The night before the third and final Scarwars event- October of 2007- we booked a local South Philly restaurant to host a pre-party for the attending artists and special guest. The venue told me we’d be responsible for having a doorman, so I put the word out that we needed someone who would have no problem telling folks who weren’t on the guest list that they need to hit the road.
Victor was kind enough to take the assignment, gleefully telling an increasingly agitated stream of locals that they weren’t allowed in until after 10pm.
On the second day of the event he had Australia’s Wayde Dunn and Canada’s Jesse Villemaire collaborate on a flesh removal project on the backs of his legs.
Vic passed away in 2014 at far too young an age. Today when I was out running errands I saw a young man who’s resemblance to him was so strong that it took my breath away; I headed home, plugged in the SCARWARS hard drive and dug out some photos to share. Rest easy, Vic Vile.
Trying to write anything aobut Pat Tidwell without resorting to superlatives is proving impossible. Respected body piercer is a given; when I asked a few mutual friends to describe Tid in one word I got back legend and iconic a few times- but I think I’m going to go with psychedelic sherpa and leave it at that.
This photo was taken in 2006 at the Southern California SCARWARS2 event- either by Atom Moore or Rachel Larratt. (It was in a folder labeled ‘lost disc’ so…)
My social media streams have started to fill up with status updates and scores of photos from friends attending the 2017 APP Conference and Exposition in Las Vegas, Nevada. While the majority of activities won’t kick off until Monday, June 12th it seems like a lot of folks headed to Vegas early with over 1000 registered guests slated for this year’s event, which I’m told may be a record. I had planned on sitting out again this year, but the prospect of piercer/anthropologist Paul King’s 2017 offering encouraged me to book a trip out west for what promises to be a class that was made specifically with me in mind.
If you’re attending the Conference this year make sure to stop me and say hello!
This weekend marked the ninth anniversary of the third and final Scarwars event. I was going to wait for the tenth before putting a post up, but sentimentality got the best of me and I grabbed a backup drive and pulled over a few of the thousands of photos taken that weekend to share with you folks here on SD.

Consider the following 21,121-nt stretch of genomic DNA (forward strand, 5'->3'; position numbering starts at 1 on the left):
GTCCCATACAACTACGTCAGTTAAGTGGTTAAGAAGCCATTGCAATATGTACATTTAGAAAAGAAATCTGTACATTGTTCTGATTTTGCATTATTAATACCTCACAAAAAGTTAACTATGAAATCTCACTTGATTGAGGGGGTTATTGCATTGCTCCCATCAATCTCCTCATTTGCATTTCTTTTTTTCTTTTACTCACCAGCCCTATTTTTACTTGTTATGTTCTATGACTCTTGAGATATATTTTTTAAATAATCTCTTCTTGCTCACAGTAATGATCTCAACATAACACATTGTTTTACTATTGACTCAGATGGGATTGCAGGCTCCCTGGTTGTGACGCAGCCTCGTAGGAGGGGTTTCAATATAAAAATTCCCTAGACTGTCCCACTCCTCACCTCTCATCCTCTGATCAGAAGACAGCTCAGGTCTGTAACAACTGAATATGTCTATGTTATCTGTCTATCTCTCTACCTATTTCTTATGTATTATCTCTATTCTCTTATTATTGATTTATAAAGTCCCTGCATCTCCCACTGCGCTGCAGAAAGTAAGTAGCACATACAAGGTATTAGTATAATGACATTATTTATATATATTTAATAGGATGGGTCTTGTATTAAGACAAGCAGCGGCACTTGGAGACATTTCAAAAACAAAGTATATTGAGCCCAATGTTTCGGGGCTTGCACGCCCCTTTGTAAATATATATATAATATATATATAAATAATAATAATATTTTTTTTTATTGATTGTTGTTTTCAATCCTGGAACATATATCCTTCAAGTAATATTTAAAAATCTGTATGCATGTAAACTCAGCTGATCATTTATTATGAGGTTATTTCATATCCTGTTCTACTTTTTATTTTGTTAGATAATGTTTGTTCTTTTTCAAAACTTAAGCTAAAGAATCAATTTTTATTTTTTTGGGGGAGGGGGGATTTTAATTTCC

A few weeks ago, some twelve years after it’s launch, I nuked the Scarwars.net blog. It was a long time coming but pulling the plug was strangely anti-climactic. Still, in the decade it was online the site hosted some damn fine content, so from time to time we’ll be featuring highlights here on Sacred Debris.
These photos (by Allen Falkner) date back to May of 2005 and feature Tom’s jaw-dropping full torso scarification by Dave Gillstrap. It remains one of my favorite large-scale cuttings.
Going through 575 photos from the 2008 Rites of Passage Campout (taken by Robin Scott/Phoenixxx Rising) made several things abundantly clear to me; that of all the suspension events I’ve attended the campouts were always my favorite, that Robin took some many photos that it was difficult to pick just a few for this update and most of all that I really miss the offline social aspects of the community. Between BMEFESTS, Suscons, Campouts, Bowling with Weirdos, Modcons and the random any excuse parties we used to throw there were so many options to see friends from all over the world. Continue reading →
You don’t need 2″ ears and a full black bodysuit to do that. The origins of our art form is tribal so that really only need exist in your heart. And you have to honor the traditions of our collective human mythology by incorporating tribal consciousness as well as aesthetics into what we do. – Blake Perlingieri, 2004
When I first saw a photo of Blake Perlingieri in Fakir Musafar’s BODY PLAY in 1991 the majority of people I knew in the piercing scene were decades older than me. My piercing elders would gently caution me against stretching my earlobes (despite me having 1/2″ nipple piercings and a meatotomy) for fear of public exposure and most of the clients of Jack Yount I was introduced to assumed I was his grandson not his friend and mentee. Aside from my brother, Brian Skellie and a few others the idea of a young, heavily tattooed and pierced person was generally considered a novelty in my community. Blake was only a few years older than me. He had 2″ earlobes (at that point mine were probably a humble 1/2″ or so) and tattoos that weren’t off-the-wall flash jobs that were there to prove you could be tattooed while saying nothing about the person wearing them. His photos assured me that the cultural shift that Jack had been telling me about- the old guard making room for the new generation- was coming.